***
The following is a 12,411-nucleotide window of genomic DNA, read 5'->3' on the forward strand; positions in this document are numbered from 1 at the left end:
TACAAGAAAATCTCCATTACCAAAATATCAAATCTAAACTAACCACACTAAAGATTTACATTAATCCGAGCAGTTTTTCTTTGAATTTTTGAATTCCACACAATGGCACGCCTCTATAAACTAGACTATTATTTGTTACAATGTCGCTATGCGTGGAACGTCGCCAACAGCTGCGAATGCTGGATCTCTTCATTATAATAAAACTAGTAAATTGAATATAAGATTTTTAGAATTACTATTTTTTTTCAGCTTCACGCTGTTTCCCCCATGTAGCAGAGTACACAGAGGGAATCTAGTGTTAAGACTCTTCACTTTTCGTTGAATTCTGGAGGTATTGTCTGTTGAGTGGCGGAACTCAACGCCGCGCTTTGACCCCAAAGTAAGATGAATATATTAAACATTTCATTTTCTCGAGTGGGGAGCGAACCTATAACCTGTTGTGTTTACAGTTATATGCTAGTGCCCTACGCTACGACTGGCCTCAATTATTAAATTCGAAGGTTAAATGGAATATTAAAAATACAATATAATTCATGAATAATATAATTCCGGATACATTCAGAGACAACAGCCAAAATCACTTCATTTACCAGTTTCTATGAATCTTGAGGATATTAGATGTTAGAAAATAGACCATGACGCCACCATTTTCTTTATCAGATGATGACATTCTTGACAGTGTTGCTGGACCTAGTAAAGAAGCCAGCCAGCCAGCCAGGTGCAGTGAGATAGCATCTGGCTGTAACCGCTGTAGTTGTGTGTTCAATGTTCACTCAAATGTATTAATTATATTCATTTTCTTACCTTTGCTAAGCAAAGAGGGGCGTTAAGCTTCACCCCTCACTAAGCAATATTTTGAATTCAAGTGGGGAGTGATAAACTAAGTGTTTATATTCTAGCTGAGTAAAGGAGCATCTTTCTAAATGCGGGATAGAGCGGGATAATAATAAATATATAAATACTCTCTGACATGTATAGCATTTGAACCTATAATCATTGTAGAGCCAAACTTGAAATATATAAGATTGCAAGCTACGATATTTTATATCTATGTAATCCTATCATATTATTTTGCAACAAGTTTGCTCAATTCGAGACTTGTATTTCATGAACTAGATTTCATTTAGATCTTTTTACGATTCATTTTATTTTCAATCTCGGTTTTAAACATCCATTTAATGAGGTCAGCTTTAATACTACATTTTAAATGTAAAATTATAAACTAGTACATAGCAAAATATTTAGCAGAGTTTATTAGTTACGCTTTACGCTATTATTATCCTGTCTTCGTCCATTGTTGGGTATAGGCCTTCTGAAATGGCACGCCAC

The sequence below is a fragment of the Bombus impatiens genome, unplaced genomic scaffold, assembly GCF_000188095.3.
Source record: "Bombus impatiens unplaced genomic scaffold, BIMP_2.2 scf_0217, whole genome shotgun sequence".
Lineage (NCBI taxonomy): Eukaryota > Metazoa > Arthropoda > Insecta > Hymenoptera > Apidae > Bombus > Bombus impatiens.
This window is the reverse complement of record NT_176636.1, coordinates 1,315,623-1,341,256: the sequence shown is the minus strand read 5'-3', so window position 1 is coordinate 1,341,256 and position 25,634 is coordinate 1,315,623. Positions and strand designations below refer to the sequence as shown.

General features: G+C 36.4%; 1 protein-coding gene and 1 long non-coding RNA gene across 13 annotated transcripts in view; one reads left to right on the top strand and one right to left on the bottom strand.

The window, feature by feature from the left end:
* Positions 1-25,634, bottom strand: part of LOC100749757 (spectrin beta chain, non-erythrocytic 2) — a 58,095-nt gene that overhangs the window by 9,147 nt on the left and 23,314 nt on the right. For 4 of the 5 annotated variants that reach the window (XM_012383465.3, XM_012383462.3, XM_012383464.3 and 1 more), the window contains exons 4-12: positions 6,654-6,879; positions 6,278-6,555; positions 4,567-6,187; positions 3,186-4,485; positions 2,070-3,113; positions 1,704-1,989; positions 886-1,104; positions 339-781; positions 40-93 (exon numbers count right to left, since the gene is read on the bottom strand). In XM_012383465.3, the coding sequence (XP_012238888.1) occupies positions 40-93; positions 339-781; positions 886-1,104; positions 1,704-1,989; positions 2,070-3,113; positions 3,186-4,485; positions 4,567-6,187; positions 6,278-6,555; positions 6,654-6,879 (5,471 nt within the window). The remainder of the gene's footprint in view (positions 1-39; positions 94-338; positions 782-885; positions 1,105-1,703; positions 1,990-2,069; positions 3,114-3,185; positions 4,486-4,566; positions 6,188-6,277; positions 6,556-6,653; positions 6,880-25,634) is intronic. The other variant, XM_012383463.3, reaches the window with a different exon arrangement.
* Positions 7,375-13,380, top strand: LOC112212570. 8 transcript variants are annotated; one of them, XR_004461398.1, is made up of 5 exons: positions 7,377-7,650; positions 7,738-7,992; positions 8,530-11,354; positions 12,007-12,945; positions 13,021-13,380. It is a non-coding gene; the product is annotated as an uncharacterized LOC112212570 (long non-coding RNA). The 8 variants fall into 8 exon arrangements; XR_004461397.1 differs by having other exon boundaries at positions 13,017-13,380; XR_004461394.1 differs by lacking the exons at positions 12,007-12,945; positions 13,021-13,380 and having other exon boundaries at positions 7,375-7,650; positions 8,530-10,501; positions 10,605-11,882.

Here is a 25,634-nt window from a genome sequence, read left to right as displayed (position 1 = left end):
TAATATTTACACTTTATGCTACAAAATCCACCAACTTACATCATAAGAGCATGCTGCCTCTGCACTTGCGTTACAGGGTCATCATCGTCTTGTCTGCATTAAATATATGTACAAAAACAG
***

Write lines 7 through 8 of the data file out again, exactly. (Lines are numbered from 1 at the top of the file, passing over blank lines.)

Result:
General features: G+C 36.4%; 1 protein-coding gene and 1 long non-coding RNA gene across 13 annotated transcripts in view; one reads left to right on the top strand and one right to left on the bottom strand.

The window, feature by feature from the left end: